Wednesday, September 12, 2012

Cohutta Springs (east)

This blog includes two communities, both of which were known as Cohutta Springs. This post describes Cohutta Springs (east).

Cohutta Springs (east) is the location of an old historic mineral springs. It was a resort area featuring a hotel, boarding houses, cabins, and accessible mineral springs, thought to be of medicinal value. There were doctors and pharmacists there at various times. In the 1860s, Myra Inman, of Cleveland, Tennessee, summered there. Alexander Stephens, vice president of the Confederacy, once stayed there. It is near the old Summerour Chapel. Later, there was Old Summerour Methodist Church; and now, Amazing Grace Baptist Church. The history of the area is evident in the names of the cemeteries and streets. Amazing Grace Baptist Church is now the only church on Summerour Church Road. The Summerour Methodist Cemetery is across from there, and Old Summerour Cemetery is just east/northeast of there, across the railroad tracks. Summerour Church Road runs into Cohutta Springs Road. Both roads intersect U.S. Highway 411 on the west.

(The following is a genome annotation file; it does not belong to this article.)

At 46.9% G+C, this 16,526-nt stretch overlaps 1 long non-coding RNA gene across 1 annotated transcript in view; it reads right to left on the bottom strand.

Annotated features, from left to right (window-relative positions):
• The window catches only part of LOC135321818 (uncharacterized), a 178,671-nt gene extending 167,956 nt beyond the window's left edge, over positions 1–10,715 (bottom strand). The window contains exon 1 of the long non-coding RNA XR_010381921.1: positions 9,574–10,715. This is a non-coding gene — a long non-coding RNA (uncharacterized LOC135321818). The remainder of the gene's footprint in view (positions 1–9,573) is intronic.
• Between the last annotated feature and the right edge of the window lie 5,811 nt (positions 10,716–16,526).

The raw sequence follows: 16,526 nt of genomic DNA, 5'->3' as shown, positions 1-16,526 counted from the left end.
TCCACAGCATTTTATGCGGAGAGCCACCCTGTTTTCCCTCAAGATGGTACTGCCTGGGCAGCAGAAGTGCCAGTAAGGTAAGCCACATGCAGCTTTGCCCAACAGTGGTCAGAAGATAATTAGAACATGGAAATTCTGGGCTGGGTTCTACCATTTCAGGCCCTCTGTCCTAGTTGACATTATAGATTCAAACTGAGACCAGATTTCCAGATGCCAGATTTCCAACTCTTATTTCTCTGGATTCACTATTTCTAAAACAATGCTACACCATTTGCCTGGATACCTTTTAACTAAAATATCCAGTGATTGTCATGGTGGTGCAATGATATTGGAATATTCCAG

Cohutta Springs Road leads to the old mineral springs area, which is now on private property. Cohutta Springs Conference Center, owned by the Georgia Cumberland Conference of Seventh-Day Adventists, owns part of the land near there. The mill ruins may be on their property. The property on the south side of the road, where the old hotel ruins are, is owned by other neighbors.

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